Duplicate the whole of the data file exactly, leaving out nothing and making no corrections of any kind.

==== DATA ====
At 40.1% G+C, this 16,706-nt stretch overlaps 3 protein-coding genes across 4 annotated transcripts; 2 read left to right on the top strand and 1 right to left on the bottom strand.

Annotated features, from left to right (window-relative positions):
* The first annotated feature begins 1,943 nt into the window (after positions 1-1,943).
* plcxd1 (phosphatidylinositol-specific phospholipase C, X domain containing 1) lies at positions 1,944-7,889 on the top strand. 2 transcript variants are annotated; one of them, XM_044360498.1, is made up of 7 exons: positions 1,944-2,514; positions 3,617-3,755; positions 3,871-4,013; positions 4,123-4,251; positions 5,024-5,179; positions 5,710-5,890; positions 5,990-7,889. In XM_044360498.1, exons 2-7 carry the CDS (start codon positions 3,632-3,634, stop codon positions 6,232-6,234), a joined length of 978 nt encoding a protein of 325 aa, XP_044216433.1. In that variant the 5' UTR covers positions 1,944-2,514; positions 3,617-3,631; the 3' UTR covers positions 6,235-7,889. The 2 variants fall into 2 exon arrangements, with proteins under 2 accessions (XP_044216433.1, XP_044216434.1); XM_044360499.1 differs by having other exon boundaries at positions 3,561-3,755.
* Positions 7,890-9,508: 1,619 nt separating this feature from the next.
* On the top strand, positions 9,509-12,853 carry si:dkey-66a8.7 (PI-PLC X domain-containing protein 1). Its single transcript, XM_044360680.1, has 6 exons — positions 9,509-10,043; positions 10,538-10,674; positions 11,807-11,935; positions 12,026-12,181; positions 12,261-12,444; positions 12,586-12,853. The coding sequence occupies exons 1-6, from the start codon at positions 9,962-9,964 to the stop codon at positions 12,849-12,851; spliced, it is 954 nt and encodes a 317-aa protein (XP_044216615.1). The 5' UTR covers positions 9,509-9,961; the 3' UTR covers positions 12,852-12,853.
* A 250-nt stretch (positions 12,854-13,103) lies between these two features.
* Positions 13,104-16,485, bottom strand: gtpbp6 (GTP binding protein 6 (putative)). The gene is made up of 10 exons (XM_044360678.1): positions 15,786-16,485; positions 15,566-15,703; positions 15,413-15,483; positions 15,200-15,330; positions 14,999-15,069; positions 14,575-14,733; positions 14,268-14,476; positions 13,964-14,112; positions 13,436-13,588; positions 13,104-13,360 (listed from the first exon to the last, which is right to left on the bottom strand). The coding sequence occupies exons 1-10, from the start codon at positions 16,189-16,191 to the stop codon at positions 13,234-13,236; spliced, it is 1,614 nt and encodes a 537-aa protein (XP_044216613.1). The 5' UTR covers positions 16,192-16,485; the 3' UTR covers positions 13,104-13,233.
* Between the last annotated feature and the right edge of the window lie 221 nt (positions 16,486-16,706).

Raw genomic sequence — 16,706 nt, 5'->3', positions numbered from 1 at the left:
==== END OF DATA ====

At 40.1% G+C, this 16,706-nt stretch overlaps 3 protein-coding genes across 4 annotated transcripts; 2 read left to right on the top strand and 1 right to left on the bottom strand.

Annotated features, from left to right (window-relative positions):
* The first annotated feature begins 1,943 nt into the window (after positions 1-1,943).
* plcxd1 (phosphatidylinositol-specific phospholipase C, X domain containing 1) lies at positions 1,944-7,889 on the top strand. 2 transcript variants are annotated; one of them, XM_044360498.1, is made up of 7 exons: positions 1,944-2,514; positions 3,617-3,755; positions 3,871-4,013; positions 4,123-4,251; positions 5,024-5,179; positions 5,710-5,890; positions 5,990-7,889. In XM_044360498.1, exons 2-7 carry the CDS (start codon positions 3,632-3,634, stop codon positions 6,232-6,234), a joined length of 978 nt encoding a protein of 325 aa, XP_044216433.1. In that variant the 5' UTR covers positions 1,944-2,514; positions 3,617-3,631; the 3' UTR covers positions 6,235-7,889. The 2 variants fall into 2 exon arrangements, with proteins under 2 accessions (XP_044216433.1, XP_044216434.1); XM_044360499.1 differs by having other exon boundaries at positions 3,561-3,755.
* Positions 7,890-9,508: 1,619 nt separating this feature from the next.
* On the top strand, positions 9,509-12,853 carry si:dkey-66a8.7 (PI-PLC X domain-containing protein 1). Its single transcript, XM_044360680.1, has 6 exons — positions 9,509-10,043; positions 10,538-10,674; positions 11,807-11,935; positions 12,026-12,181; positions 12,261-12,444; positions 12,586-12,853. The coding sequence occupies exons 1-6, from the start codon at positions 9,962-9,964 to the stop codon at positions 12,849-12,851; spliced, it is 954 nt and encodes a 317-aa protein (XP_044216615.1). The 5' UTR covers positions 9,509-9,961; the 3' UTR covers positions 12,852-12,853.
* A 250-nt stretch (positions 12,854-13,103) lies between these two features.
* Positions 13,104-16,485, bottom strand: gtpbp6 (GTP binding protein 6 (putative)). The gene is made up of 10 exons (XM_044360678.1): positions 15,786-16,485; positions 15,566-15,703; positions 15,413-15,483; positions 15,200-15,330; positions 14,999-15,069; positions 14,575-14,733; positions 14,268-14,476; positions 13,964-14,112; positions 13,436-13,588; positions 13,104-13,360 (listed from the first exon to the last, which is right to left on the bottom strand). The coding sequence occupies exons 1-10, from the start codon at positions 16,189-16,191 to the stop codon at positions 13,234-13,236; spliced, it is 1,614 nt and encodes a 537-aa protein (XP_044216613.1). The 5' UTR covers positions 16,192-16,485; the 3' UTR covers positions 13,104-13,233.
* Between the last annotated feature and the right edge of the window lie 221 nt (positions 16,486-16,706).

Raw genomic sequence — 16,706 nt, 5'->3', positions numbered from 1 at the left: